Because of their large size and flashy colors, flamingos capture the imagination of bird lovers and wildlife observers. And because some of the species in this family are facing threats to their survival, flamingos are often featured in the news. Here are some stories featuring these big pink beauties in the past few months.
WISTV – September 13, 2018 A zoo in the path of Hurricane Florence prepares for the coming storm by moving flamingos to indoor enclosures for safety. See video of the pink birds as they get ready to hunker down at the Columbia, South Carolina zoo.
The New York Times – August 11, 2018 For the first time in 15 years, Andean Flamingos are breeding in a wildlife reserve in Britain. Read about the work the Wildfowl and Wetlands Trust is Slimbridge is doing to help endangered species of flamingo.
Audubon.org – Spring 2018 Read about the comeback of the American Flamingo in the Bahamas, in part thanks to the preservation of habitat in Great Inagua National Park. This article includes some fabulous photographs of the species in wild habitats.
Red-tailed Hawks are abundant across the United States, and have adapted well to developed areas. Pale Male, New York City's famous hawk, is an example of the large raptor thriving in an urban environment (he and his mate have three young that are about to fledge from their famous nest).
The appearance of a predator on the White House grounds is a good sign for visiting birders, but not so good for any resident rodents living on the property. Red-tailed Hawks prey upon mice, rats, voles, rabbits, and other mammals, as well as other birds, reptiles, and amphibians. This raptor might just earn a spot as a groundskeeper 1600 Pennsylvania Avenue.
Fun Fact: Did you know that the Red-tailed Hawk makes a raspy call that is almost always used in popular media as the voice of our national bird, the Bald Eagle? How appropriate would it be to hear the majestic cry of the Red-tailed Hawk while visiting the White House?
A Barred Owl in Bush's Pasture Park in the town of Salem, Oregon, has been stealing hats from joggers. The hat-loving owl swoops down and snatches hats right off the heads of unsuspecting runners. At least four people have been victimized in the last few weeks and are now forced to buy new hats.
One of the runners named Hilliard told Reuters that he was not hurt in the assault but "just dumbfounded". He said: "It was kind of amazing how it just swooped down and grabbed my hat like that. It just pulled it right off my head like it was nothing!"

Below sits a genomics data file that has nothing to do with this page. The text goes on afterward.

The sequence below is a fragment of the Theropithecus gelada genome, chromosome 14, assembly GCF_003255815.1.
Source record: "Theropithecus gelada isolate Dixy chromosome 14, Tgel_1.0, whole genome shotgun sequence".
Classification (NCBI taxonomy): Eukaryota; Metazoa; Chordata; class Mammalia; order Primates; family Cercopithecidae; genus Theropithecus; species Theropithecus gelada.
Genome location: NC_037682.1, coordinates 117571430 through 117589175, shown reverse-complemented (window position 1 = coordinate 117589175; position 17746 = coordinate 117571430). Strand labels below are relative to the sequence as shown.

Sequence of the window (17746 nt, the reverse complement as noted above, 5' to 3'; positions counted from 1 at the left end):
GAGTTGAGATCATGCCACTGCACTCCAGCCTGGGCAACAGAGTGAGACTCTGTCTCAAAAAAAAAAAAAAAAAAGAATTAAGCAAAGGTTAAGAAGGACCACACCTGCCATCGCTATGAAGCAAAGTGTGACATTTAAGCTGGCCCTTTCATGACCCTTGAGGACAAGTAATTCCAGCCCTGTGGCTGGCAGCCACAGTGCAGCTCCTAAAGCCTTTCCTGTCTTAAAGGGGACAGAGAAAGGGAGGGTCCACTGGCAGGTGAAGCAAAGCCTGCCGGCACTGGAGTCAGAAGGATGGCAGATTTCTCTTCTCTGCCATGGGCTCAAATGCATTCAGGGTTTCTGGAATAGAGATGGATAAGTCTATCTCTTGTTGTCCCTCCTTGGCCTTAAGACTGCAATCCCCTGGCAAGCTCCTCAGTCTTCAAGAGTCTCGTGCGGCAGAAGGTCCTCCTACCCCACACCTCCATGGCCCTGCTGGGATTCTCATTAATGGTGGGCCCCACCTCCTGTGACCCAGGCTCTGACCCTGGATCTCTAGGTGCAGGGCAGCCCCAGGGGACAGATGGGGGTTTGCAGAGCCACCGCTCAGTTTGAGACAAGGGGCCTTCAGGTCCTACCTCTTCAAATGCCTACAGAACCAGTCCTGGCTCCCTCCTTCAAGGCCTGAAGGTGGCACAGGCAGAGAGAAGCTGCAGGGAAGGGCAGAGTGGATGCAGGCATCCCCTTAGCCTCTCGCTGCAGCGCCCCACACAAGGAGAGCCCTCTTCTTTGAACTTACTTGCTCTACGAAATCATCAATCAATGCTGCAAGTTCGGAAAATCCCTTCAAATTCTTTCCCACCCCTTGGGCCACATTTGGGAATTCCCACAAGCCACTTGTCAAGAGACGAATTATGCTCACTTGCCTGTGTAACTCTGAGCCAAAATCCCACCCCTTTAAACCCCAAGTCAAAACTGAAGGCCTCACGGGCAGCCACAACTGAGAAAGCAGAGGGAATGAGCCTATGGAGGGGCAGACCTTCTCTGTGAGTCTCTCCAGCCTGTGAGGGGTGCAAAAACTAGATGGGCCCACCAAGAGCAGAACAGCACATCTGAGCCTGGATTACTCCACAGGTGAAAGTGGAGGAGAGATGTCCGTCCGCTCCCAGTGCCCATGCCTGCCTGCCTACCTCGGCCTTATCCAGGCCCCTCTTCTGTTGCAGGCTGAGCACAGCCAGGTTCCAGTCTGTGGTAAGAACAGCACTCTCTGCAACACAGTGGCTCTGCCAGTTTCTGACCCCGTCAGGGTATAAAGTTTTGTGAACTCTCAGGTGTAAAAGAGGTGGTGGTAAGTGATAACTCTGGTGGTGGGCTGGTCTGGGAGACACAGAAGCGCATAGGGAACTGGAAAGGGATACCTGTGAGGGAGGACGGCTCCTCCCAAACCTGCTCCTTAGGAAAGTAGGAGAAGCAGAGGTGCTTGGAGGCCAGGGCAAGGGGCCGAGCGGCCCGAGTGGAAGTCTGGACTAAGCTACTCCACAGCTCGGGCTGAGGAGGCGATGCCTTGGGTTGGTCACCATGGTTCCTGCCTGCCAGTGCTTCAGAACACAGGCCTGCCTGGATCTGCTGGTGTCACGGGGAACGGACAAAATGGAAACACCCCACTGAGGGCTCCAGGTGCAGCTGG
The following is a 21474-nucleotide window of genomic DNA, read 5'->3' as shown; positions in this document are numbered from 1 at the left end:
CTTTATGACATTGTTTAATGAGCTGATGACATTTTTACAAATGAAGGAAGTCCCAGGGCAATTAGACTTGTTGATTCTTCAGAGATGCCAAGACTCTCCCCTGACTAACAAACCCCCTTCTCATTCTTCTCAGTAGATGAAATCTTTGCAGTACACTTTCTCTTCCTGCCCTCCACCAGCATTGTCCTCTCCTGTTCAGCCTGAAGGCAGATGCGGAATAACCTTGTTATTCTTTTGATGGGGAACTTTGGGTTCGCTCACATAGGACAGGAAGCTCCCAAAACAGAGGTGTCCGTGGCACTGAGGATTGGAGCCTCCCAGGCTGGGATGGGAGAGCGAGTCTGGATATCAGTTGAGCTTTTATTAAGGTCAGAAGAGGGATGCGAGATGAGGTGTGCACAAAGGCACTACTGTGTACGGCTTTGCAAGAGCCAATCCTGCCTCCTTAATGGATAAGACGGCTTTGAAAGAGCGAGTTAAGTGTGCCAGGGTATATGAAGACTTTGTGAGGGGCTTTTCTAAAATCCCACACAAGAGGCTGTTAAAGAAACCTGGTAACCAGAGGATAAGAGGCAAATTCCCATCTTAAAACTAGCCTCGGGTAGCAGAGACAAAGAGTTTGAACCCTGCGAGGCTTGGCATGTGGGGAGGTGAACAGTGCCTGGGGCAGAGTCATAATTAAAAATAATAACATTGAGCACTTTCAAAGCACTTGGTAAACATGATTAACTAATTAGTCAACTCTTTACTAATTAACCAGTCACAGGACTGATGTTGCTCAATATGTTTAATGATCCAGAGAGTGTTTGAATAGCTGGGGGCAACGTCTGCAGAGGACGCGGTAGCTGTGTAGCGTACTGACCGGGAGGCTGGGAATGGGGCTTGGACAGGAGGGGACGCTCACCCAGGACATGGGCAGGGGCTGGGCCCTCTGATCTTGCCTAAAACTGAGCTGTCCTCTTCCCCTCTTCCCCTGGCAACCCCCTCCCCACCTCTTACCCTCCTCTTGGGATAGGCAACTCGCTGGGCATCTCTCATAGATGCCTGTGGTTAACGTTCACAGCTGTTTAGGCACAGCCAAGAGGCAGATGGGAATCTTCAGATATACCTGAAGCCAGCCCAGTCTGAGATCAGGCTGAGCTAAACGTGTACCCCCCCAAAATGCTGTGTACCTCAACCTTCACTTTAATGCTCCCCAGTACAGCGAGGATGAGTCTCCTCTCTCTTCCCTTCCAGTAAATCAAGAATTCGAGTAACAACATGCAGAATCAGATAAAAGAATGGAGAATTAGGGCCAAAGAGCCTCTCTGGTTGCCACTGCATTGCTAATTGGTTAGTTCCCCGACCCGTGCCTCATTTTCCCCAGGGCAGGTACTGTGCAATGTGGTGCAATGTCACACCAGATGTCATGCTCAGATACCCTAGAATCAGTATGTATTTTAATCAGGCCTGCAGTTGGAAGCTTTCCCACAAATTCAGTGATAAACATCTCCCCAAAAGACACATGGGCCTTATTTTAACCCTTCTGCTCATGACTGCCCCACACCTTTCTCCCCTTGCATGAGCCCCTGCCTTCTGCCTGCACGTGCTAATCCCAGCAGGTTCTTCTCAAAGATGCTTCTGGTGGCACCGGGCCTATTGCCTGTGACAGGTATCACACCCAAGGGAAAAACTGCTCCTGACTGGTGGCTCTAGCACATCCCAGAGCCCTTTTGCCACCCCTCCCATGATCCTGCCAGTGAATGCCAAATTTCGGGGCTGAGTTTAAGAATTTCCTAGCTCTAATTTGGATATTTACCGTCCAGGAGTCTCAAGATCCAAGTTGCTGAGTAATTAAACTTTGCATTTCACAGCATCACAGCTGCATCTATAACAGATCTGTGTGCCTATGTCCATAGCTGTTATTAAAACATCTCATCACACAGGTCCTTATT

The Stateman Journal, a local newspaper, asked their readers to send in names for the now-famous owl and they received more than 100 different suggestions. Our favorites are Hoodini and Owlcapone. The story of the Salem owl has been covered in the news across the country and even made it on the Rachel Maddow show where viewers were challenged to design a new owl warning sign.
The bird is believed to be collecting the hats to build a nest. Owls can be territorial and aggressive during nesting season. A new sign in the park now warns people to use caution from dusk to dawn and recommends people to wear a hard hat.
In a recent research study, it was discovered that cockatoos would exhibit self-control in order to receive a prized nut. Self-control was previously thought to be exclusively practiced by animals with larger brains.
A recent study involving Eurasian Jays found that the birds, related to Blue Jays and crows, demonstrate an aspect of intelligence previously thought only to exist in humans. Male Eurasian Jays present their mates with gifts as part of their natural pair-bonding behavior. In the study, male jays were given the option to present their mates with a gift of a mealworm larvae or a moth larvae. The male would observe the female bird eating either moth larvae or mealworm larvae, and depending on which the female had been eating, the male would offer her the other. The idea is that a "jay that’s gorged on moths will generally prefer to eat mealworms afterwards, and vice versa, just as a [human] satiated by chocolate will next take a slice of cake." This type of awareness of the feelings of others is called "theory of mind" and it was once believed that only humans had this kind of knowledge. You can read more about the study and see a short video of the experiment here: Gift-Giving Birds May Think Much Like People.
Each year, Red Knots migrate over 9,000 miles during their migration from South America to their breeding grounds in the Arctic Circle. Along the way, they stop at beaches of the East Coast to feed on horseshoe crab eggs to fuel their remaining journey. Legislation protecting horseshoe crabs has probably contributed to the good number of Red Knots found this year. The population of the American subspecies of the Red Knot has been in steep decline; hopefully this year's bounty is a good sign towards recovery! The Red Knot is one of our 378 cute Birdorable birds. We have commemorated the special relationship between the knots and horseshoe crabs with two unique designs. Check them out: Crab-Knot Cycle and Horseshoe Crabs are Life. The small blue blobs making shapes in each design represent horseshoe crab eggs!